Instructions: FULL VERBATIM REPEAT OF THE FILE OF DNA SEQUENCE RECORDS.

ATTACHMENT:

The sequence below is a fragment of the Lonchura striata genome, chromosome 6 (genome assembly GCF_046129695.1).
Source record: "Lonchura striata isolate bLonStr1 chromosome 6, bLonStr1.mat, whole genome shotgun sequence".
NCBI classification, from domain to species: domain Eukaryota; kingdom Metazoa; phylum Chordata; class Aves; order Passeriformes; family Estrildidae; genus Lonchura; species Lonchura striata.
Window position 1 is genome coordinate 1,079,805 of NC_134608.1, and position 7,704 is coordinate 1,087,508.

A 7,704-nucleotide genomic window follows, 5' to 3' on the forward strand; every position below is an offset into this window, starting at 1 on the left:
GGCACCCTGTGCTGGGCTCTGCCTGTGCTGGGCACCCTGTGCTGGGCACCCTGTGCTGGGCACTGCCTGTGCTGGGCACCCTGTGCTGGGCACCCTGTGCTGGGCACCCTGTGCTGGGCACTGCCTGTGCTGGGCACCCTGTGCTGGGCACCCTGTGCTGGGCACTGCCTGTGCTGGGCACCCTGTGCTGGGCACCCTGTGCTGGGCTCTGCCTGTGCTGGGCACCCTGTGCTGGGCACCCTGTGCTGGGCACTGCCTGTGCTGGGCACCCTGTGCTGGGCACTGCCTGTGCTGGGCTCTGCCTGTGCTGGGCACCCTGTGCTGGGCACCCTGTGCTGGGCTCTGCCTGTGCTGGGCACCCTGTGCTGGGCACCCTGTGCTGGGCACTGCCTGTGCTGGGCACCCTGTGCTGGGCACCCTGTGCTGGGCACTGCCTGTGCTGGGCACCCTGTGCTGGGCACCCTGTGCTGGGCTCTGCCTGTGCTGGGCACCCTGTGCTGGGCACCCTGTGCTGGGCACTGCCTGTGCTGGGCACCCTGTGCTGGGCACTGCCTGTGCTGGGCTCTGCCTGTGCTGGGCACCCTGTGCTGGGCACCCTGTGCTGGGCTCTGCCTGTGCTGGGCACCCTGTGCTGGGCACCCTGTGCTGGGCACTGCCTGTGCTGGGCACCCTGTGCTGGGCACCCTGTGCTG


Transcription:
The sequence below is a fragment of the Lonchura striata genome, chromosome 6 (genome assembly GCF_046129695.1).
Source record: "Lonchura striata isolate bLonStr1 chromosome 6, bLonStr1.mat, whole genome shotgun sequence".
NCBI classification, from domain to species: domain Eukaryota; kingdom Metazoa; phylum Chordata; class Aves; order Passeriformes; family Estrildidae; genus Lonchura; species Lonchura striata.
Window position 1 is genome coordinate 1,079,805 of NC_134608.1, and position 7,704 is coordinate 1,087,508.

A 7,704-nucleotide genomic window follows, 5' to 3' on the forward strand; every position below is an offset into this window, starting at 1 on the left:
GGCACCCTGTGCTGGGCTCTGCCTGTGCTGGGCACCCTGTGCTGGGCACCCTGTGCTGGGCACTGCCTGTGCTGGGCACCCTGTGCTGGGCACCCTGTGCTGGGCACCCTGTGCTGGGCACTGCCTGTGCTGGGCACCCTGTGCTGGGCACCCTGTGCTGGGCACTGCCTGTGCTGGGCACCCTGTGCTGGGCACCCTGTGCTGGGCTCTGCCTGTGCTGGGCACCCTGTGCTGGGCACCCTGTGCTGGGCACTGCCTGTGCTGGGCACCCTGTGCTGGGCACTGCCTGTGCTGGGCTCTGCCTGTGCTGGGCACCCTGTGCTGGGCACCCTGTGCTGGGCTCTGCCTGTGCTGGGCACCCTGTGCTGGGCACCCTGTGCTGGGCACTGCCTGTGCTGGGCACCCTGTGCTGGGCACCCTGTGCTGGGCACTGCCTGTGCTGGGCACCCTGTGCTGGGCACCCTGTGCTGGGCTCTGCCTGTGCTGGGCACCCTGTGCTGGGCACCCTGTGCTGGGCACTGCCTGTGCTGGGCACCCTGTGCTGGGCACTGCCTGTGCTGGGCTCTGCCTGTGCTGGGCACCCTGTGCTGGGCACCCTGTGCTGGGCTCTGCCTGTGCTGGGCACCCTGTGCTGGGCACCCTGTGCTGGGCACTGCCTGTGCTGGGCACCCTGTGCTGGGCACCCTGTGCTG